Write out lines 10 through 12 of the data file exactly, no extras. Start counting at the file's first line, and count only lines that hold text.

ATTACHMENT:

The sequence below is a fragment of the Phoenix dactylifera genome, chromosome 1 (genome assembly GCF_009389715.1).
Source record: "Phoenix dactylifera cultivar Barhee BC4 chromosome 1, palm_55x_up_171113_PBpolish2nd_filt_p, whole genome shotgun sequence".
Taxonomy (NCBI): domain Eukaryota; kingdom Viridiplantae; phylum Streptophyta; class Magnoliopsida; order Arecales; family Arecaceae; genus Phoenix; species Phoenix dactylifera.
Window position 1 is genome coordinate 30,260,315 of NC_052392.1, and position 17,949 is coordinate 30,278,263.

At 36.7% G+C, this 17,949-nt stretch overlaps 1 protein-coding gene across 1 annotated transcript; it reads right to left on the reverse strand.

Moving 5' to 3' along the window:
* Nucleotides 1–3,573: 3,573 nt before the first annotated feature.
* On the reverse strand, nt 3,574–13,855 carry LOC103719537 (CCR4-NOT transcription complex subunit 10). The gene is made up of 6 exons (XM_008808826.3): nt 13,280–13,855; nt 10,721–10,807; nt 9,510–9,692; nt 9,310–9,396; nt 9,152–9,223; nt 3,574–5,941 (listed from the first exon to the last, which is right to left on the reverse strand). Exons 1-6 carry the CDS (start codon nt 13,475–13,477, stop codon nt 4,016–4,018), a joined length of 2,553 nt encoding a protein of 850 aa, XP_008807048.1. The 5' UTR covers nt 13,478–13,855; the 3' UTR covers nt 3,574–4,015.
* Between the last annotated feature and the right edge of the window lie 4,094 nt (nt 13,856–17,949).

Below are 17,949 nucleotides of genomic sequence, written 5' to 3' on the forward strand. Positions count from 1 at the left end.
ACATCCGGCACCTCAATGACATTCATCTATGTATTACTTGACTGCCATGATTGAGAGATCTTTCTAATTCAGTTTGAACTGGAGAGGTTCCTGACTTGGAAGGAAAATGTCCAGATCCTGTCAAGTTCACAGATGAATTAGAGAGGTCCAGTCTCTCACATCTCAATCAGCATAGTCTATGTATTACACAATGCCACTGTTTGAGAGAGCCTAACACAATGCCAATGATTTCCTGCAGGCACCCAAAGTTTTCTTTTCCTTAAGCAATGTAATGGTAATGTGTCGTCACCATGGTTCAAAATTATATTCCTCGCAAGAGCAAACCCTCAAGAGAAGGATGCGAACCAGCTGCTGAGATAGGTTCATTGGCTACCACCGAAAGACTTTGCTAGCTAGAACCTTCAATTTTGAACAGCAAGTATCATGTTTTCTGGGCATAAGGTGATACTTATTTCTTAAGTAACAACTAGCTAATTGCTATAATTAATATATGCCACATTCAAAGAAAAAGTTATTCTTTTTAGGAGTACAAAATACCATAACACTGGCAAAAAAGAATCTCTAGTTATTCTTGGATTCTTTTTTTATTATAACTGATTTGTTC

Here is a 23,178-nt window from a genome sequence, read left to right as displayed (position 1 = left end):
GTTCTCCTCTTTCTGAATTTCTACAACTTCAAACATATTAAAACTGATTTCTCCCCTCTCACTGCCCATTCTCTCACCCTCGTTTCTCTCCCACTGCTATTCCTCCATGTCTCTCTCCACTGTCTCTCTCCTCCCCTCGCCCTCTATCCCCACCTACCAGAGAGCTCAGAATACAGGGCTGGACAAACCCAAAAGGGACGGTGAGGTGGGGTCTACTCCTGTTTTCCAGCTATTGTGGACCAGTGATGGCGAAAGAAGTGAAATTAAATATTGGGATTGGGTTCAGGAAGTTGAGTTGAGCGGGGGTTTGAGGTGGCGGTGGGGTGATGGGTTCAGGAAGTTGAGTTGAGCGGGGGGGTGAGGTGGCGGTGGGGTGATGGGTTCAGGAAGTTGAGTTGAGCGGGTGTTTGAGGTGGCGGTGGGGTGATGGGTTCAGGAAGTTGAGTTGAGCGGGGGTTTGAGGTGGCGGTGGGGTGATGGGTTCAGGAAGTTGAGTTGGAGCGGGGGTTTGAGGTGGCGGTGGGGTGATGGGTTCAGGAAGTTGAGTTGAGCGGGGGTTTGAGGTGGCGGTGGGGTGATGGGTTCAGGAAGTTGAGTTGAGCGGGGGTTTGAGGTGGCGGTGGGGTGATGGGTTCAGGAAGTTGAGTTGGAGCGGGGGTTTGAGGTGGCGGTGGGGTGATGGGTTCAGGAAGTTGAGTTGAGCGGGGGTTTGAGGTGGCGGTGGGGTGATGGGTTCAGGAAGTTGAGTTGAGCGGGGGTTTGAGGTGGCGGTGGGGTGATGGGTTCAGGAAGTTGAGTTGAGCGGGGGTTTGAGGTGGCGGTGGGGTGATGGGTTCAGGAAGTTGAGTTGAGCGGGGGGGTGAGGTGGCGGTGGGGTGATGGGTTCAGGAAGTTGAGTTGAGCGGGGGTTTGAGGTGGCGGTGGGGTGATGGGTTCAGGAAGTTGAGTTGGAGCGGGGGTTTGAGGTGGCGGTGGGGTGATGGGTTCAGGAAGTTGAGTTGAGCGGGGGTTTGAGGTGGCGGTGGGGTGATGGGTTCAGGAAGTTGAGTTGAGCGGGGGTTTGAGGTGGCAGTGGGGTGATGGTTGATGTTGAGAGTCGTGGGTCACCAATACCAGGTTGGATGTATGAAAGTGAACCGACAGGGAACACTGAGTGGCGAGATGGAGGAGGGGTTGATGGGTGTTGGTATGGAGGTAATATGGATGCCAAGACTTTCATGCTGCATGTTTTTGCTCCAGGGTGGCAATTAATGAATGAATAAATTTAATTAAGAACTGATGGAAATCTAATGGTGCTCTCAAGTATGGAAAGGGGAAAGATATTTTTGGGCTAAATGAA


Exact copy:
Below are 17,949 nucleotides of genomic sequence, written 5' to 3' on the forward strand. Positions count from 1 at the left end.
ACATCCGGCACCTCAATGACATTCATCTATGTATTACTTGACTGCCATGATTGAGAGATCTTTCTAATTCAGTTTGAACTGGAGAGGTTCCTGACTTGGAAGGAAAATGTCCAGATCCTGTCAAGTTCACAGATGAATTAGAGAGGTCCAGTCTCTCACATCTCAATCAGCATAGTCTATGTATTACACAATGCCACTGTTTGAGAGAGCCTAACACAATGCCAATGATTTCCTGCAGGCACCCAAAGTTTTCTTTTCCTTAAGCAATGTAATGGTAATGTGTCGTCACCATGGTTCAAAATTATATTCCTCGCAAGAGCAAACCCTCAAGAGAAGGATGCGAACCAGCTGCTGAGATAGGTTCATTGGCTACCACCGAAAGACTTTGCTAGCTAGAACCTTCAATTTTGAACAGCAAGTATCATGTTTTCTGGGCATAAGGTGATACTTATTTCTTAAGTAACAACTAGCTAATTGCTATAATTAATATATGCCACATTCAAAGAAAAAGTTATTCTTTTTAGGAGTACAAAATACCATAACACTGGCAAAAAAGAATCTCTAGTTATTCTTGGATTCTTTTTTTATTATAACTGATTTGTTC

Here is a 23,178-nt window from a genome sequence, read left to right as displayed (position 1 = left end):